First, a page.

Cheryl May's Questions and Answers

Alpha Dog Tries to Fill Leadership Vacuum

Q. Why is it important to be a strong leader for my dog? - IP

A. All dogs need a strong leader. If they are shy and timid, a strong leader will reassure them because they know their owner has any situation well in hand. If they are dominant and pushy, a strong leader will help them be good canine citizens.

Strong-willed dogs will step into the teensiest leadership vacuum that they perceive. I always recommend the Nothing in Life is Free program for pushy dogs. It can't hurt and nearly always helps. Some people have a great deal of difficulty making their dog work for everything it gets - but this program works and the dog is never physically harmed - just emotionally put in his place. People who believe their dog is a little person in a fur coat won't do the NILIF program and their dogs suffer as a result. Job Michael Evans described a similarly effective program in his book, "People, Pooches and Problems."

Dogs with aggressive tendencies - whether toward people or other dogs - need a very aware owner. The owner must take charge before the dog has time to think about being aggressive. I am always concerned about dog-to-dog aggression. Too many people take this issue too lightly in my opinion. Dogs don't have to like every other dog they meet, but they should tolerate other dogs, just as humans tolerate other people they don't like. Dog owners who manage their dogs effectively - making sure that their dog doesn't get in another dog's face - will be most successful at preventing problems with dog aggression. Too many people are totally oblivious of what is going on at the other end of the lead. They start chatting with others and meanwhile, their dog is getting in another dog's face, or even growling at another dog. When the owner of the other dog says something to them they are shocked and surprised.

Some dog owners say they are surprised when their dog shows aggression toward another dog or toward a person. Usually this is a surprise because they were not watching their dog for signs of problems. It is important to handle aggression incidents carefully to avoid making them worse in the future. One owner punished his dog for curling his lip and growling at people, but didn't work to solve the problem behind the aggression. The result was a dog who didn't warn before he bit. It took a behaviorist quite a bit of effort to rehabilitate this dog so he was no longer dangerous. William Campbell has some excellent resources on his Web site. He has quite a few books as well and you might look at them at the library before making a purchase decision. My favorite Campbell technique is his "jolly routine" -- talking happy to the dog before the dog notices whatever it is that triggers the dog's aggression - a child/other dog/whatever. The owner must be super-vigilant at all times. This is NOT an easy thing to do, but it is far preferable to having your dog bite a person or attack another dog.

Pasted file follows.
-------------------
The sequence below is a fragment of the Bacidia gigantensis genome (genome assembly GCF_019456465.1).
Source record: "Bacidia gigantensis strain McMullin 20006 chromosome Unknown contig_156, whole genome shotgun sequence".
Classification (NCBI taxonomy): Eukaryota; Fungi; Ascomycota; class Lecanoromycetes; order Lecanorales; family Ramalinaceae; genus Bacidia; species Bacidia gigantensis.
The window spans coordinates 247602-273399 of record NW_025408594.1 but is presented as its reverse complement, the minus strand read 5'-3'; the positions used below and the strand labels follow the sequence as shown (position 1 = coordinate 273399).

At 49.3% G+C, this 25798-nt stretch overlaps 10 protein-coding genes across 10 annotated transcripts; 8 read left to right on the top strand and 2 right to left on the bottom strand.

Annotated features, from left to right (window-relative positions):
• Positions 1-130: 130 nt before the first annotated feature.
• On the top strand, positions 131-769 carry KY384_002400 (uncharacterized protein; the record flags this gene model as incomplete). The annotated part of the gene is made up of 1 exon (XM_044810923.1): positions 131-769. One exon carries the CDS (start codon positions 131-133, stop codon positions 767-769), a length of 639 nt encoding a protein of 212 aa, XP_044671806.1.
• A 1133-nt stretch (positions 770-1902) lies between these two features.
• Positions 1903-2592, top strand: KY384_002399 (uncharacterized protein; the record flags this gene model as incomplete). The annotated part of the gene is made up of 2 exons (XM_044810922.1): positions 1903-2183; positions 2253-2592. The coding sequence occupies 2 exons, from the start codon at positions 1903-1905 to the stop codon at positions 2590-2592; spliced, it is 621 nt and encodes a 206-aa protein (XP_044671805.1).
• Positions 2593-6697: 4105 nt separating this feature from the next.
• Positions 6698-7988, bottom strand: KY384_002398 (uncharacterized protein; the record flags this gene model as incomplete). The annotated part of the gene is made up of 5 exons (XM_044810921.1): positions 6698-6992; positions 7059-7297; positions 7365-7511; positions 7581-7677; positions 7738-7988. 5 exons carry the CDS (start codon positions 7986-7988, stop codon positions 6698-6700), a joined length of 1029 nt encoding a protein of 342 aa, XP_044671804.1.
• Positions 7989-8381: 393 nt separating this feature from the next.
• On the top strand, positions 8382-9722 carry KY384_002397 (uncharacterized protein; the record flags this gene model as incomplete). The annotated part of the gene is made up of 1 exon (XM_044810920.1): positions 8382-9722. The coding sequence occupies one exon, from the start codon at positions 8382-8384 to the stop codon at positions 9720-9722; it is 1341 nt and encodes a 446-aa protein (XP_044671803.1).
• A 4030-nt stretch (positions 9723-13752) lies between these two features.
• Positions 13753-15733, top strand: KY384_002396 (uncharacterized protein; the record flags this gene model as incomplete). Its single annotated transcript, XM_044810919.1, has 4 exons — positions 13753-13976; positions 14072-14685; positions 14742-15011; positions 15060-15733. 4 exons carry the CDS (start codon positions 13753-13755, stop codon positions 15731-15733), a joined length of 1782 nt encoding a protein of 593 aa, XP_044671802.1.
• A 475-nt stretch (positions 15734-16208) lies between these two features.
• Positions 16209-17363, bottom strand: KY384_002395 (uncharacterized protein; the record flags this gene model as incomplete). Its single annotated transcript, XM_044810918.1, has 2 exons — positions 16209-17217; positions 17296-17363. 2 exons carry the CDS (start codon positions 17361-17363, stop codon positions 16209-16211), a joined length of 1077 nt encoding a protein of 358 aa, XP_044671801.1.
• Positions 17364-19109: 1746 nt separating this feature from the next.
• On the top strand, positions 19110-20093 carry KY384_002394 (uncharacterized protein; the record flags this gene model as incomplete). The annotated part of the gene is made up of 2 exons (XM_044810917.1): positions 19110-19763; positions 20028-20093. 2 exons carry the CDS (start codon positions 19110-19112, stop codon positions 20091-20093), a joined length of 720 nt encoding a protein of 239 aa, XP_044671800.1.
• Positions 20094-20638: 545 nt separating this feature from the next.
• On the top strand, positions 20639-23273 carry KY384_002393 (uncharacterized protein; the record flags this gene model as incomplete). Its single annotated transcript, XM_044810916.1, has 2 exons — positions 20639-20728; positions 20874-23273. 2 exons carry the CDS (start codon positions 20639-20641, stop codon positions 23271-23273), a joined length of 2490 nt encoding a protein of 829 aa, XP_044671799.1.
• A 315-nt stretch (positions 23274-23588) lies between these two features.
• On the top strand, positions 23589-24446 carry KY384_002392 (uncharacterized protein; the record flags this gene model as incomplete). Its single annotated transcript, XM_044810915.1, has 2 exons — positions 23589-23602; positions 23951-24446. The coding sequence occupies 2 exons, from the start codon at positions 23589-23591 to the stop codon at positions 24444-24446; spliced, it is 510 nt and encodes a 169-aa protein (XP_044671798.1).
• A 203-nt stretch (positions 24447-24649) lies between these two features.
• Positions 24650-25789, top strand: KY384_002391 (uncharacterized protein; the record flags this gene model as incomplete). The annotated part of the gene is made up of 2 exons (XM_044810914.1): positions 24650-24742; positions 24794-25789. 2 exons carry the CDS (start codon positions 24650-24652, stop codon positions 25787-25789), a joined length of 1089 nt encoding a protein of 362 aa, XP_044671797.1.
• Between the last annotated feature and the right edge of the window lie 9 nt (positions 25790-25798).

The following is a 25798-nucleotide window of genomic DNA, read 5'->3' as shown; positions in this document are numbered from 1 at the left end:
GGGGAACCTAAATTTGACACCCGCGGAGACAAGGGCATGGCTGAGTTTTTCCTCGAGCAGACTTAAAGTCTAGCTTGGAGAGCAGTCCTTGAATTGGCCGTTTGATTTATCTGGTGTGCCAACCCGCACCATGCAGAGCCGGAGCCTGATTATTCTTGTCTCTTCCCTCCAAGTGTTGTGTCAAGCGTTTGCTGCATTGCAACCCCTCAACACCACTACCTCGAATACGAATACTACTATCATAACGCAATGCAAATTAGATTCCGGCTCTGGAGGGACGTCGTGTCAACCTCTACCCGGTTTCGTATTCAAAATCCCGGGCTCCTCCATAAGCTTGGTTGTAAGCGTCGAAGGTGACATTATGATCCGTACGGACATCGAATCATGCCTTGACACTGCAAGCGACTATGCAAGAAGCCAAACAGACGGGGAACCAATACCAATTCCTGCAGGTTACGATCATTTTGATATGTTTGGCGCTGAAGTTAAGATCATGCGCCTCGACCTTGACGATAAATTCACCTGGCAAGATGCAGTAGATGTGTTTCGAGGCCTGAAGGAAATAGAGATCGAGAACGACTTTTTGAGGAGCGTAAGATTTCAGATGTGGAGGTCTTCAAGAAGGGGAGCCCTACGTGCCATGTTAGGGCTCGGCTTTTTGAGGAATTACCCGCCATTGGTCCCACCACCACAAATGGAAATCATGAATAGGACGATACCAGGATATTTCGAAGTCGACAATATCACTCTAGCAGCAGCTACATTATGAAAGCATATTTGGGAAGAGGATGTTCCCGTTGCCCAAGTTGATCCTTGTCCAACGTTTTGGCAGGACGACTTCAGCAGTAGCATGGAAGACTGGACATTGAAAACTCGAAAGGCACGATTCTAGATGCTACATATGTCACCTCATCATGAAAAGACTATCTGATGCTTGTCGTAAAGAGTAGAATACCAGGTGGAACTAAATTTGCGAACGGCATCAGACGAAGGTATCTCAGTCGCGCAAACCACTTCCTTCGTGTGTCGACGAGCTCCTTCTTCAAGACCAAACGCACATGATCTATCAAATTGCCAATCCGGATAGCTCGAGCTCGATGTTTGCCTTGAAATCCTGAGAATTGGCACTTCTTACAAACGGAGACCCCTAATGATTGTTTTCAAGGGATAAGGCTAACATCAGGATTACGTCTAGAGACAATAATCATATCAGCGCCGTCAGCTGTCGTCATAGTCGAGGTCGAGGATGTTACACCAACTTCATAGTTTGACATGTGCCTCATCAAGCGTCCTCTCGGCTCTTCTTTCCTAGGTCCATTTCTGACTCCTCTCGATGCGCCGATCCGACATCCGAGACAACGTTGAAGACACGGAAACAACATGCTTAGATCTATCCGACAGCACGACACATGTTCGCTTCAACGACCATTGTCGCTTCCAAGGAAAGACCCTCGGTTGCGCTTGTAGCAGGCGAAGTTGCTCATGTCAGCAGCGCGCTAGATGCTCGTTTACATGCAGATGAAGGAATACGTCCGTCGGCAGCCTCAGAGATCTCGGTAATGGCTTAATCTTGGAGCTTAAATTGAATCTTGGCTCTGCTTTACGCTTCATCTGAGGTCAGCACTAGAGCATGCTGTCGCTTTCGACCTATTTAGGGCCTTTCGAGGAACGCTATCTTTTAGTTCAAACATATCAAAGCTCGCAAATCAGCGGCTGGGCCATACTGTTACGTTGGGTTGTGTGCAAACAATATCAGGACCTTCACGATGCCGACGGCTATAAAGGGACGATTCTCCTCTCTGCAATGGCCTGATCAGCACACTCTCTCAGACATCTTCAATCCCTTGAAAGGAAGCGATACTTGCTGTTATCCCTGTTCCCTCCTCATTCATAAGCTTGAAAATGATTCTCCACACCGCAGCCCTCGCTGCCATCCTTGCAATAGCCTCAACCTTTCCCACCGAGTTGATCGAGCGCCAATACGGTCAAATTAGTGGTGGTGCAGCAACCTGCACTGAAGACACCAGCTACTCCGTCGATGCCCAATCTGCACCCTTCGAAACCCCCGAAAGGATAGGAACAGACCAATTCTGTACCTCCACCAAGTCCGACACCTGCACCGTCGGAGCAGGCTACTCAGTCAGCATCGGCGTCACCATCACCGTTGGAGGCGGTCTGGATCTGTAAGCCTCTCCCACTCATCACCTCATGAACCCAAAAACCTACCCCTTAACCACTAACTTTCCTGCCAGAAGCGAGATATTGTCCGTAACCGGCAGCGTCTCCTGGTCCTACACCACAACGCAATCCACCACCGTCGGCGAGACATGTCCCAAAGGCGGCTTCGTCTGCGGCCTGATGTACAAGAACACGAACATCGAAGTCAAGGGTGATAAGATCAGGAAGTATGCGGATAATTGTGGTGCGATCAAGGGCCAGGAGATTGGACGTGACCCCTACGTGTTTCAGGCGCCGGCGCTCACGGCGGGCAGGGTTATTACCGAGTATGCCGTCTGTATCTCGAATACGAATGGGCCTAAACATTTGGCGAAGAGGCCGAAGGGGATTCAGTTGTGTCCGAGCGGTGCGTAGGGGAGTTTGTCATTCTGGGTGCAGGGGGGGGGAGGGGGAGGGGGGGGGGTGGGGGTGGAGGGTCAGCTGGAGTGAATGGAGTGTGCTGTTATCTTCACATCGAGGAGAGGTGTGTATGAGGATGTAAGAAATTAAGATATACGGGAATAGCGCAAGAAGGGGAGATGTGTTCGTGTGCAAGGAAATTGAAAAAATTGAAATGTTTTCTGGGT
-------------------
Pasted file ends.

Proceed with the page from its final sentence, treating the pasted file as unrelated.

I also recommend "Culture Clash" by Jean Donaldson and "Think Dog" or virtually any book on behavior by John Fisher.

If a dog with a problem currently sleeps in the bedroom, he needs to move out NOW. It's one thing for a sweetie to sleep in the bedroom or on the bed. Dogs with even the slightest aggressive tendencies need to sleep elsewhere - preferably on a lower level of the home than the owner's bedroom. This may seem harsh because most dogs do just fine sleeping in the bedroom, but a dog with dominant tendencies should be relocated ASAP.

Large dogs are powerful and most people realize they can do a lot of damage so quickly. But small dogs, biting in the "right" location - such as on the face - can do harm repaired only through painful and emotionally scarring surgery. We simply can't take this lightly, no matter the size of the dog.

If you have a problem dog and are not doing obedience with it, I urge you to start. A good solid "sit-stay" will help with many problems. Obedience training also helps establish the owner in a leadership position. The dog needs to know that his leader is in charge so he can relax.

We need to be strong, benevolent leaders. This isn't achieved with physical means - it is a mental game. Harsh methods will only make matters worse.

Here's an idea that might help with food issues between dogs that are expected to play together. You need at least two people, but more are fine. Each person needs a baggie full of great treats. Go to a fenced-in area such as a ball field or enclosed tennis courts. Stand about 30 feet apart and take turns calling the dogs to you. At first, it is necessary to have the dogs sit. You could either give the first treat to the dog who sits first, or decide who should be alpha between the two of them and feed the alpha first. Having the dogs sit before feeding lessens the chances of one dog nipping at the other and reinforces the idea that self control will earn a treat.

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